August 16, 2011
Fewer are likely aware, though, of the current battle over law school reporting methods.
Starting a few years ago with “scambloggers” (recent law grads writing about deceptive law school practices), there has been an increasing public demand for accountability in how law schools report their employment data.
The dialogue has expanded to include law professors, veteran attorneys, and politicians, all demanding that law schools change their ways.
What is so egregious about school reporting practices to incite such public ire?
As the complaints explain, the data gives a misleading picture of post-graduation job prospects because of its lack of detail.
Specifically, the complaints explain that the two targeted law schools inflate both their graduates’ job placement rates and salaries.
The suits are only against these two schools because they are two of the biggest in the nation; as the complaint concedes, the problem is endemic in the industry.
Because American Bar Association accreditation requires only self-reported data on whether a graduate is employed nine months after graduation, and how much that graduate makes.
The first set of data is incomplete because, as the lawsuit states, it doesn’t inquire into whether the employment is full-time, part-time, temporary, or whether a J.D. or bar admission is even required.
The second data set is deficient because it relies only on a graduate’s self-reporting, and its reporting isn’t required to be counted in the rest of the employment data.
The complaint gives an example of this: a law school graduate is working as a part-time Starbucks barista, reports as much to the law school nine months after graduation, but doesn’t give his salary (probably because it wouldn’t be anything for a law school graduate to brag about).
Under the current reporting scheme, that graduate would be counted as “employed,” working in “business,” but his salary wouldn’t be counted toward the average for a graduate working in “business” – $71,470 at Thomas Cooley and $86,667 at NYLS.
The practice, the suits allege, creates the impression in unsophisticated consumers that jobs after graduation are common – between 76% and 82% for Thomas Cooley and 90% and 95% for NYLS – and that these jobs are high-paying.
The complaints also list several other practices that law schools, including the two targeted, engage in to further manipulate the data.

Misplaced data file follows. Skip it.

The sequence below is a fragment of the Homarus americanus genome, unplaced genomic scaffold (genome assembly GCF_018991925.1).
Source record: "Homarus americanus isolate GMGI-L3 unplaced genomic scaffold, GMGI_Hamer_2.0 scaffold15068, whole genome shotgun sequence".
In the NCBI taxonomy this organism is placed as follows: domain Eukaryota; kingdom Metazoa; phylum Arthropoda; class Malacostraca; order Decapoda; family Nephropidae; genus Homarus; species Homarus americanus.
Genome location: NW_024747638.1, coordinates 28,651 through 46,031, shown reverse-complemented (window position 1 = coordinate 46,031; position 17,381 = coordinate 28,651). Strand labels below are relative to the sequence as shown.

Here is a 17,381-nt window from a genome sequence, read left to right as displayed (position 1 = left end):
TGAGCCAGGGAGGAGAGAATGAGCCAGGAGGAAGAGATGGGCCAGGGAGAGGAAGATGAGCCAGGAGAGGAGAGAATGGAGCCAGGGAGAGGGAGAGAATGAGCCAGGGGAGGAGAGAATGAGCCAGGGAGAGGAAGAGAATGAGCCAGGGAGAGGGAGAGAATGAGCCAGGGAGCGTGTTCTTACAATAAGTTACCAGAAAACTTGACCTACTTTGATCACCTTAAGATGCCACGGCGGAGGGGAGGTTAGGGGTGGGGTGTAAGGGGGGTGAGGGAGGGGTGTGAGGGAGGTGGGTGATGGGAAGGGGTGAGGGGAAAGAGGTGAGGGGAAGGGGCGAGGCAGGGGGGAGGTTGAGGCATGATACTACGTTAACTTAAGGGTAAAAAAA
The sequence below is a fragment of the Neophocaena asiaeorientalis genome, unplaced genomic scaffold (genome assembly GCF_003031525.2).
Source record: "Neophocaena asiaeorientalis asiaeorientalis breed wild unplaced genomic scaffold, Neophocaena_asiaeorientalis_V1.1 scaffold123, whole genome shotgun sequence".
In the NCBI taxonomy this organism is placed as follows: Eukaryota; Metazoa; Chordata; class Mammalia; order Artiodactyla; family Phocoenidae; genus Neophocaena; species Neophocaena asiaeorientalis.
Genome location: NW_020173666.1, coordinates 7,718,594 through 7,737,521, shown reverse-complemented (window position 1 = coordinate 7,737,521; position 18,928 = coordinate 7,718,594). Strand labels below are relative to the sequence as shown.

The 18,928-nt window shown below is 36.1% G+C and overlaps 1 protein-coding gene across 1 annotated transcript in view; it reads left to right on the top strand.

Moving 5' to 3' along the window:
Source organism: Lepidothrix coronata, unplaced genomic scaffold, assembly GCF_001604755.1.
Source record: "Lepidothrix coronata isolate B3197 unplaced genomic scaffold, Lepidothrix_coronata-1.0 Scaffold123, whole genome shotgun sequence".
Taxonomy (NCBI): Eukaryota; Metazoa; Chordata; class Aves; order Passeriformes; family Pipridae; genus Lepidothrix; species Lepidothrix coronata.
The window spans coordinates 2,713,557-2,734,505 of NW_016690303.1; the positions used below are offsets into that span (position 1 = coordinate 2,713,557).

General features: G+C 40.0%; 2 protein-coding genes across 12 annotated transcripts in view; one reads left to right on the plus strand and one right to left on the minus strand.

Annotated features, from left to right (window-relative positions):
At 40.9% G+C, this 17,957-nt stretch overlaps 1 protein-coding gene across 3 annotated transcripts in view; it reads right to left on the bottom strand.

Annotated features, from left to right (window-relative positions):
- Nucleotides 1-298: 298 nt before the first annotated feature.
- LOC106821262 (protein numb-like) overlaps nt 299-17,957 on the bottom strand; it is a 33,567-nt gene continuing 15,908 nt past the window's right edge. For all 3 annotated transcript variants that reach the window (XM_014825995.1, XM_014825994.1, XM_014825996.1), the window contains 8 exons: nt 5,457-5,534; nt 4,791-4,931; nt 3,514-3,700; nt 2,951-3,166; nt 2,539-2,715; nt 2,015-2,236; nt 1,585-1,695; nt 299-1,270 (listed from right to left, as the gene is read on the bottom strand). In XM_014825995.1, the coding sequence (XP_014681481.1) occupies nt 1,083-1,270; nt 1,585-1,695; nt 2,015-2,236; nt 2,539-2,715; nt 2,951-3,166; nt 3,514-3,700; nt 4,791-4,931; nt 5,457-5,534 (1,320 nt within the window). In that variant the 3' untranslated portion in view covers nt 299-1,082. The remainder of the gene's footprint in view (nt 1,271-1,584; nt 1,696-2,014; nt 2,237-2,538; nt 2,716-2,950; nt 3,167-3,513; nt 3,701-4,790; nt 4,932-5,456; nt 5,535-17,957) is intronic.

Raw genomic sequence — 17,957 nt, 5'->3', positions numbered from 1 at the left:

One such practice that 42% of law schools engage in is creating short-term “jobs programs” into which they hired their own recently graduated students, sometimes right before the school is required to make its reporting.
The complaints also devote considerable space to detailing how bad the job market is for attorneys, and use copious amounts of data to do so.*
Both complaints are based on theories of fraud or misrepresentation, and in a purely legal vacuum, both of the suits make fairly strong cases.
After all, who would attend a costly postgraduate school when full-time employment rates requiring such a degree may only be around 30%, (as the complaint alleges it may be)?
Indeed, law schools, to put it kindly, finesse the data to make their graduates’ job prospects appear much sunnier.
The fact that the practice isn’t limited to certain schools is a big hurdle facing the suits, though.
Any court ruling for the plaintiffs could spark a wave of litigation across the country, bankrupting many institutions; courts are very reluctant to make such rulings.
On the other hand, this area currently lacks nearly any government regulation, and a court may view lawsuits as the most fitting form of regulation (considering the circumstances).
However these suits turn out will affect how law schools operate in the future, which, in turn, will affect the future of the legal profession.
We can only hope that the law is correctly and justly applied.
*One statistic sums up the job market in a nutshell: nationally, there were twice as many people who passed the bar in 2009 – 53,508 – as there were job openings – 26,239.